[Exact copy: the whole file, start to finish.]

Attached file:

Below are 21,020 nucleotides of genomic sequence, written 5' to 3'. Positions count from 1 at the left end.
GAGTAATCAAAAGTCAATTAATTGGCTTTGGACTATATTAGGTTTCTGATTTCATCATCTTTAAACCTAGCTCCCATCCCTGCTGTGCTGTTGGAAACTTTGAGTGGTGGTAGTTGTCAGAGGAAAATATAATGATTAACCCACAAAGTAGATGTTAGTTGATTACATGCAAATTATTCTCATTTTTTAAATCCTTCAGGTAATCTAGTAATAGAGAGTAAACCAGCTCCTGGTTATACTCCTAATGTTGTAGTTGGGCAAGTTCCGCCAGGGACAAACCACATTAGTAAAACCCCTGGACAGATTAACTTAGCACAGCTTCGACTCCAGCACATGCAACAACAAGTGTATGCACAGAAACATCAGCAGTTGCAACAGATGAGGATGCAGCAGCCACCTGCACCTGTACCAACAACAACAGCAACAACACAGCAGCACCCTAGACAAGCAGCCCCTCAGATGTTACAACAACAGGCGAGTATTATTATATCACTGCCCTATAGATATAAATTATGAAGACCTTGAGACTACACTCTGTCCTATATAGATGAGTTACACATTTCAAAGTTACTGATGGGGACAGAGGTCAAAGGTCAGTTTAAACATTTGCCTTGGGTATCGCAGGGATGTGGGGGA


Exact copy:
Below are 21,020 nucleotides of genomic sequence, written 5' to 3'. Positions count from 1 at the left end.
GAGTAATCAAAAGTCAATTAATTGGCTTTGGACTATATTAGGTTTCTGATTTCATCATCTTTAAACCTAGCTCCCATCCCTGCTGTGCTGTTGGAAACTTTGAGTGGTGGTAGTTGTCAGAGGAAAATATAATGATTAACCCACAAAGTAGATGTTAGTTGATTACATGCAAATTATTCTCATTTTTTAAATCCTTCAGGTAATCTAGTAATAGAGAGTAAACCAGCTCCTGGTTATACTCCTAATGTTGTAGTTGGGCAAGTTCCGCCAGGGACAAACCACATTAGTAAAACCCCTGGACAGATTAACTTAGCACAGCTTCGACTCCAGCACATGCAACAACAAGTGTATGCACAGAAACATCAGCAGTTGCAACAGATGAGGATGCAGCAGCCACCTGCACCTGTACCAACAACAACAGCAACAACACAGCAGCACCCTAGACAAGCAGCCCCTCAGATGTTACAACAACAGGCGAGTATTATTATATCACTGCCCTATAGATATAAATTATGAAGACCTTGAGACTACACTCTGTCCTATATAGATGAGTTACACATTTCAAAGTTACTGATGGGGACAGAGGTCAAAGGTCAGTTTAAACATTTGCCTTGGGTATCGCAGGGATGTGGGGGA